While it was a sweet young adult romance, and I enjoyed some of the Singapore cultural elements, it felt a little clunky and overly dramatic overall.
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Heartstopper meets Crazy Rich Asians is the perfect way to describe this story. Theo comes from wealth & Dylan is trying to win a baking contest to help keep his Aunt’s takeout business afloat. While some of the plot was far fetched and there are moments of sappy, cheesy young love, I really enjoyed these characters, their connection, and I learned a lot about Chinese culture. 

Sincere thanks to NetGalley and Penguin Random House for an advanced reader copy in exchange for an honest review.
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Fake Dates and Mooncakes has an adorable premise, and an even cuter cover. Unfortunately, I didn't find that the execution of the premise lived up to all that adorable potential. 

The prose and writing style was the weakest point - it felt flat and insipid, with dialogue that rarely sounded natural or like real people speaking in the real world. But the plot was a bit of a flop, too, being oddly paced with either nothing going on for too long or something suddenly dramatic happening too much. Both the marketing copy and the story itself promise Crazy Rich Asians-esque hijinks, but the escapades of the rich and famous are largely just some tacky wedding decoration choices and one young woman's unfortunate drinking problems, while every obstacle and conflict is solved easily and sentimentally. I just didn't really care about any of it, in the end, despite the delicious descriptions of food (usually surrounded by that unnatural-sounding dialogue educating me on an element of Chinese cuisine or culture) and the cutely romantic set-ups...that typically fizzled out. Ultimately, a cutely decorated mooncake with a bland filling. 

Thank you to the publisher for the advance review copy.
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Definitely a favorite read of 2023! I adored the characters and was all in for the romance plot. I’m also a sucker for stories that explore family dynamics, shared experiences, and fighting to keep everything afloat. Such a fun, beautiful read!
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I absolutely adored this witty, heartwarming, m/m romance!⁣
It has a beautiful covers, queer love stories, fake dating, rich culture, yummy food, lovable characters -and their adorable pets. This book is perfection and it's the book is for everyone. It's happy and beautiful...everyone will fall in love with Dylan, Theo and, of course, Clover!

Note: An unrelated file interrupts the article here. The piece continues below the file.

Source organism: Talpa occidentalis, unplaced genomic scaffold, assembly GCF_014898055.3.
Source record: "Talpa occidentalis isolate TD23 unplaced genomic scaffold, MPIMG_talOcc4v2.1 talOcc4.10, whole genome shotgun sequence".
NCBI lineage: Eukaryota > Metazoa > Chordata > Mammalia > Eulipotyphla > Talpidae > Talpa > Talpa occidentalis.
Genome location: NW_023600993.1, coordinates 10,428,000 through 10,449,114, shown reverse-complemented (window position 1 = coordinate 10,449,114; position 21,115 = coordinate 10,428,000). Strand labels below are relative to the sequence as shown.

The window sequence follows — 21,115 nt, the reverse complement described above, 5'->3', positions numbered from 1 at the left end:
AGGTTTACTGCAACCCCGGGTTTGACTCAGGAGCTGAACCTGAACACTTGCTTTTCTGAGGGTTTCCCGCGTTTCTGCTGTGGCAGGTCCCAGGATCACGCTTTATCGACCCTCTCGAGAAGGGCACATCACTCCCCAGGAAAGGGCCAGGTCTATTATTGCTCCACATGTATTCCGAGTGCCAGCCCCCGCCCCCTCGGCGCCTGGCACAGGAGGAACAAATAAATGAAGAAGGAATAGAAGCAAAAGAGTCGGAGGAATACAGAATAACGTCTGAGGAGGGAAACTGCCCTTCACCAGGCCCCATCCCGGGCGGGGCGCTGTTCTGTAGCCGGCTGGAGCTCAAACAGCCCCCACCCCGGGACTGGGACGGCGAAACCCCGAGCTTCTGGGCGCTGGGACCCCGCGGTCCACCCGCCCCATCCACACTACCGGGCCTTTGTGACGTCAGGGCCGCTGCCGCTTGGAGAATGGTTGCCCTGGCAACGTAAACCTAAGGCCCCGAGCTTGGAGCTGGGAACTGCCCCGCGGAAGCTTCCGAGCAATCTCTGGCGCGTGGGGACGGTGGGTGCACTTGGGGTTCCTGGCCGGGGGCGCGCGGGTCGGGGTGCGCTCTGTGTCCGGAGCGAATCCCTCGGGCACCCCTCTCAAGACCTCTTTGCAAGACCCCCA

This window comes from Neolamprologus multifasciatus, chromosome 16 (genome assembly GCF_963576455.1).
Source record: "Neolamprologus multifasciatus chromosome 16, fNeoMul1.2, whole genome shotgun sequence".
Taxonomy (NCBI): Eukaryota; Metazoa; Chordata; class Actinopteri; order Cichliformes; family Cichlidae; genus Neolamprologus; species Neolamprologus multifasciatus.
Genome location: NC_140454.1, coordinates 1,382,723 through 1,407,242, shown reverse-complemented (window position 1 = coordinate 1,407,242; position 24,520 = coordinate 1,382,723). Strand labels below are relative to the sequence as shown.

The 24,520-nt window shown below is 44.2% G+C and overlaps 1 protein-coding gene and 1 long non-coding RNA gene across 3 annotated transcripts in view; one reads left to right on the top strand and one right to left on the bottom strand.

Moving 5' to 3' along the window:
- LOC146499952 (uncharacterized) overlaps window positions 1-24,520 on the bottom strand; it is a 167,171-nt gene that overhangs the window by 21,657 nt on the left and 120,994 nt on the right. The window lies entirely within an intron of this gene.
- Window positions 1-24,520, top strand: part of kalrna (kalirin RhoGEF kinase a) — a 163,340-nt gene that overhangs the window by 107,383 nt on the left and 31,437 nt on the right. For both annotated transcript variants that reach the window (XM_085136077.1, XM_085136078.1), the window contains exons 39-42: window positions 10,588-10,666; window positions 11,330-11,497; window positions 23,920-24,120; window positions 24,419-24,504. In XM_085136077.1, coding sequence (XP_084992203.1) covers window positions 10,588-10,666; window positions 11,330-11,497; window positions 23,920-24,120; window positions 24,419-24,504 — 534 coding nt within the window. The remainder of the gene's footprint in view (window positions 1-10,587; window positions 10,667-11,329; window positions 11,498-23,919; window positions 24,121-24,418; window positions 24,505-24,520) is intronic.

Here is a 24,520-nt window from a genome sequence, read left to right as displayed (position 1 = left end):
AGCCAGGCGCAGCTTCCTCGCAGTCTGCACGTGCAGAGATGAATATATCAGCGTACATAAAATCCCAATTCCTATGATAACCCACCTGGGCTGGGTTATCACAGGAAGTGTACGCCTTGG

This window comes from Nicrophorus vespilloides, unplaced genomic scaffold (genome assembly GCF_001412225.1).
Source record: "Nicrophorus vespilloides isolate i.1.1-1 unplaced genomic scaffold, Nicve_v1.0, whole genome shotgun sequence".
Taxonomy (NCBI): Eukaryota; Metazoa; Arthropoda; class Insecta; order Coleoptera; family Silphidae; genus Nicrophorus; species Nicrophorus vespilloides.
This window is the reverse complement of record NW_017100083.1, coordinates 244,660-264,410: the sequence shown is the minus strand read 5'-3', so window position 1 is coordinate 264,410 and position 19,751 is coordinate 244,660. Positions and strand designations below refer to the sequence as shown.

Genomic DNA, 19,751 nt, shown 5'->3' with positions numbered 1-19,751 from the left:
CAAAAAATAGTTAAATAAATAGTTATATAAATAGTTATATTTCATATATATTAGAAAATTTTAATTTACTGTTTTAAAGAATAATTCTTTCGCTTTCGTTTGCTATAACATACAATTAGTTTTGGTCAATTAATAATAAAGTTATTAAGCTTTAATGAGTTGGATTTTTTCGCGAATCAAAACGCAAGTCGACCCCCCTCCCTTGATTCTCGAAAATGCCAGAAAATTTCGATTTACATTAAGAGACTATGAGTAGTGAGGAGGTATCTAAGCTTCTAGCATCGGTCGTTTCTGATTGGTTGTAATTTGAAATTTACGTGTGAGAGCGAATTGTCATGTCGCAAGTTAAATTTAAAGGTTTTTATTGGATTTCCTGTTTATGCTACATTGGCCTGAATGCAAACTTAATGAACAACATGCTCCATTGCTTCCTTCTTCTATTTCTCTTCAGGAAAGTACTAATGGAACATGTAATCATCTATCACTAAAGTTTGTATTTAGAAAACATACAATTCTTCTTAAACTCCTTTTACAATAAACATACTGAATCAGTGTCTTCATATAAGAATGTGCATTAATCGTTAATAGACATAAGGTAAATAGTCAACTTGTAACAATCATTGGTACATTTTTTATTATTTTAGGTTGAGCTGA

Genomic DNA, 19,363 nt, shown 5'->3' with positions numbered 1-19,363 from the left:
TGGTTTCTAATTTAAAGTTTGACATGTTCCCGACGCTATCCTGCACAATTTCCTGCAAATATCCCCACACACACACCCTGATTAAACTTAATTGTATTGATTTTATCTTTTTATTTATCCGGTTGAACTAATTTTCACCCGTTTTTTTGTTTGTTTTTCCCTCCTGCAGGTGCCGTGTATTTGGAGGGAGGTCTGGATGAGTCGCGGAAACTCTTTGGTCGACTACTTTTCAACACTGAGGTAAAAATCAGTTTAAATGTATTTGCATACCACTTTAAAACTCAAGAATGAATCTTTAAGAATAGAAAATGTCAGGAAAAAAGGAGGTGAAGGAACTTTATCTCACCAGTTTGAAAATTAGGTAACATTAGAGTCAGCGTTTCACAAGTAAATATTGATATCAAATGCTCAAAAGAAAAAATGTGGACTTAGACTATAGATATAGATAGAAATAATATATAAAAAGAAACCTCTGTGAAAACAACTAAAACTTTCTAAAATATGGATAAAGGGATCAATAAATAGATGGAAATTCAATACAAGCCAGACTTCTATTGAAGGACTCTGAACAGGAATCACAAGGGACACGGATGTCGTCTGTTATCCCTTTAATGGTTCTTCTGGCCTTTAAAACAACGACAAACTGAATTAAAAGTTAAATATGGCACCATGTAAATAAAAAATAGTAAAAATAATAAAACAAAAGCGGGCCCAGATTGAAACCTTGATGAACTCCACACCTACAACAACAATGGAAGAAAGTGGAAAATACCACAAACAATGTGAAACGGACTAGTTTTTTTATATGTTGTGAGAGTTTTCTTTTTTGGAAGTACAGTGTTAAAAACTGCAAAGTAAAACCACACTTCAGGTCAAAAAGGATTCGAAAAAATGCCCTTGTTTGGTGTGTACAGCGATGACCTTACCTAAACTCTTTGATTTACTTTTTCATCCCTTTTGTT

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Fake Dates and Mooncakes was a charming read! It was just as cute as the cover. The characters were well written, and the story felt like a warm hug. The romance was sweet, and I especially enjoyed all the culinary aspects of the story. A pretty standard YA Rom-Com debut.
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I really enjoyed reading this! Dylan and Theo’s story was absolutely adorable and a treat to read. The writing read a little young for me, which is why I’m giving it a 4 star rating instead of 5, but I enjoyed it nonetheless! 

Not only was this book full of relatable queer representation, but it also featured fake dating! One of my favorite tropes. It was so well done in this book.
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Thank you Netgalley and publisher for this advanced copy.

This book was an okay for me. there was nothing special but still enjoyable. I would like to read more from Sher Lee
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If you love food, you need to pick up this adorable, fun, endearing book today! Fake Dates and Mooncakes is out in the world, and I’m so happy for Sher Lee getting to see all of her hard work to come to fruition today! 

This is a sweet contemporary YA romcom, with shades of Crazy Rich Asians, Heartstopper, and a serious love and respect for food. 

It is also a tender look at grief and how it can still unite us despite differences, an authentic look at Asian culture, and a sweet story of fake dating and opposites attract at its heart. I loved so many moments in this book, the writing was witty, snappy, and fun. I cannot wait for more from this author and hope this is just the start! 

Thank you to the publisher for sending me an arc of this book!
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If I were to describe this book it would be if hallmark made a gay version of Crazy Rich Asian. It was a cute story and I really enjoyed reading it. Although the lack of communication between Dylan and Theo was a bit frustrating but was totally understandable especially for Dylan who didn’t feel like he belonged with Theo due to their difference in socio-economic standing. Also, I loved reading about the different cultural aspects shared in the books from the importance and process of making mooncakes to the Mid-Autumn festival. It was so interesting to read and learn about. Besides that I wish there was more focus on the Mooncake competition, especially when it is supposed to be super important to the family. It kind of felt like an afterthought in the plot and if it were not there it wouldn’t have changed the plot that much.
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A cute book with great culinary imageries, i enjoyed reading about Dylan and Theo and all their fake dating escapades and cultural displays. at the same time, i couldn't be invested in the story completely because the writing style was very straightforward and the typical insta love + third act breakup path didn't sit well with me.
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thank you to netgalley and getunderlined for an eARC of this book. all opinions are my own.

being disappointed by one of your most anticipated releases has to be one of the worst feelings in the world.

i really wanted to love this book ever since it was announced, because it sounded right up my alley: queer crazy rich asians x fake dating x making mooncakes!! what's not to love! i thought it could be similar to CAFE CON LYCHEE by emery lee or THEY HATE EACH OTHER by amanda woody, another may mlm release with fake dating, a rich LI, and baking.